Someone making 5 times the median income. Would be in the 60k-70k range.
(equal to someone now making 200,000).
Tax rate would be 53-55%.

1965 Median income was $6900 Five times that was 35,000 for 50-53% tax rate.

CBO analysis of long term taxes

Heritage examination of taxes

Comparing some tax burdens between countries

Comparing top marginal individual and corporate tax rates

Historical lessons of lower tax rates

5 thoughts on “Obama’s plan to tax the rich won’t work”

  1. I thought some Recent Nuclear News may be interesting here:

    The Japanese earthquake story continues to be updated.

    TEPCO ups report of impact of earthquake on its reactor

    The Japanese company TEPCO has revised upwards its estimates of the impact of the recent earthquake in Japan on one of its reactors. It is now saying that 400, not 100, drums of low level waste overturned and that the amount of very weakly radioactive water that leaked into the sea was 50% higher than recent estimates.

    However, before worrying about the leak it should be noted that the water that leaked was only two and a half times more radioactive than regular Bordeaux wine!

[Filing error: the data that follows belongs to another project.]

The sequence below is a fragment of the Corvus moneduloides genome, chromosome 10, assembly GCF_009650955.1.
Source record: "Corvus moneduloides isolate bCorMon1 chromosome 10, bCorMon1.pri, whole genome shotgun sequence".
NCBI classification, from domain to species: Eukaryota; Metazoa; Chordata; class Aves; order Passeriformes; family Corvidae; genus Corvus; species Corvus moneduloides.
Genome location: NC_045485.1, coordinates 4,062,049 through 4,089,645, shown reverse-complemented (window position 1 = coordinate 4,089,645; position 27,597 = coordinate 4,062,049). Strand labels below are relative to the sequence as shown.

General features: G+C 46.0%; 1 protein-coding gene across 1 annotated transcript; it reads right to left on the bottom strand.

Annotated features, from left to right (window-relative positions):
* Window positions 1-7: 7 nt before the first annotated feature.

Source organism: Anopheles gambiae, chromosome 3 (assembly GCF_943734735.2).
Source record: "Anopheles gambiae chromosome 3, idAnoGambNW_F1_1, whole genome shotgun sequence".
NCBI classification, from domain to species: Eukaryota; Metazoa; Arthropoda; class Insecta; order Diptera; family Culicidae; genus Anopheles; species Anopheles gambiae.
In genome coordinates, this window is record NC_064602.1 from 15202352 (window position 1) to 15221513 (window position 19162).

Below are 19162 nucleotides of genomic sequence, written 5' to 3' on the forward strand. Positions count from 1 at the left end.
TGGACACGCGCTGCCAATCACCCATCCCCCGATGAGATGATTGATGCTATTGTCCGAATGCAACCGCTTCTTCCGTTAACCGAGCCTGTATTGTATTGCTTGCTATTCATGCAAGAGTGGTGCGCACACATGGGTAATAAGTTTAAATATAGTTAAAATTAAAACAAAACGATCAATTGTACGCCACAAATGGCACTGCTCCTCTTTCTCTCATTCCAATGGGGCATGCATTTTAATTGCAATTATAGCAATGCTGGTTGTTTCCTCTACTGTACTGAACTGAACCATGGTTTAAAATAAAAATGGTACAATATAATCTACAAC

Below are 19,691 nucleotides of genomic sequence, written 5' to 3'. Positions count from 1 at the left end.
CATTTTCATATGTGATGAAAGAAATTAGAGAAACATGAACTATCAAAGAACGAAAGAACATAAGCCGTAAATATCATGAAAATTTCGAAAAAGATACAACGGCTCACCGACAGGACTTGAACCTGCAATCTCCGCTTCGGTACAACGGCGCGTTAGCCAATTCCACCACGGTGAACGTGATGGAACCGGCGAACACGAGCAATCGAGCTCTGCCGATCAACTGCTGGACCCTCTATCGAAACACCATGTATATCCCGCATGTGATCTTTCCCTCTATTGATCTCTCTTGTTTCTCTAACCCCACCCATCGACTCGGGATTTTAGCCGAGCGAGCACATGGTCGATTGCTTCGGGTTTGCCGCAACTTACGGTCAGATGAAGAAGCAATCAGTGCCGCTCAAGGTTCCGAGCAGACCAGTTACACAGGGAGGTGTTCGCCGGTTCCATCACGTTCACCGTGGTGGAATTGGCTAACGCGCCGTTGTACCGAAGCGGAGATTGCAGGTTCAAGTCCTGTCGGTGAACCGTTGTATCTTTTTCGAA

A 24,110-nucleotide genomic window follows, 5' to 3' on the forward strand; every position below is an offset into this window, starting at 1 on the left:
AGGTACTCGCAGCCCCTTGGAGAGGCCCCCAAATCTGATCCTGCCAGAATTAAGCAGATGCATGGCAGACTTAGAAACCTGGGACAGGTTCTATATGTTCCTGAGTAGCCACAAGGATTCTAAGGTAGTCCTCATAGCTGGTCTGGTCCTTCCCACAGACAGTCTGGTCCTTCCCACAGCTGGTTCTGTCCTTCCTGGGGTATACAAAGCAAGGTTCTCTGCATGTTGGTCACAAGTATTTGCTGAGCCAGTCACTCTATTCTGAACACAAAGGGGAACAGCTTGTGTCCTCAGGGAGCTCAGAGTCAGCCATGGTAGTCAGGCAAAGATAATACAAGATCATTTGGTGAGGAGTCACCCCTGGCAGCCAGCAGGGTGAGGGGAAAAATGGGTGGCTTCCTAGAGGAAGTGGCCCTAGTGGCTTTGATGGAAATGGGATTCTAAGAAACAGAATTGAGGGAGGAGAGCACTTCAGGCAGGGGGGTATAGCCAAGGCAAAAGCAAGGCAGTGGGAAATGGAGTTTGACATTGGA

click here for the full story

    Russian-built reactor operates at full power in China

    The Tianwan 2 nuclear reactor, built by Russia in China, operated at full power for five days in mid-July. The plant is due to enter full commercial service in a few months. The Russians have already built one reactor at the Tianwan site and they have contracts to build two more soon.

    click here for more information

  2. So in 2018-2023, the world could be making 200+ reactors per year which would be enough to replace all of the new coal reactors. However, currently it appears that 100 per year would be a good level to achieve. If those are the 50% up powered (MIT donut fuel and nanoparticle coolant) reactors then each would be 3 GW reactors.

  3. It will take time and commitment to scale up.
    Training people and separately getting less people intensive designs through automation or from the design would take time.

    However, it does take 4-5 years to build a reactor and maybe 2-X years for approvals and licensing.

    There is a ramping up globally now. 30 are being constructed and completed over the next 4 years. We could make 150 in the next 5 year build cycle (2013-2018) by following the historical scale up. The US scaled in 5 years from almost 3 small reactors to 12 larger ones in 1974. (8 in 1972, 10 in 1973) The world can scale up to 30 per year within 5 years.

    The people to be employed for those reactors can go through 4-5 year training now. The global available supply of engineers and technicians is enough to provide those people. Universities are re-establishing nuclear training programs and bachelors degrees and the PHD programs.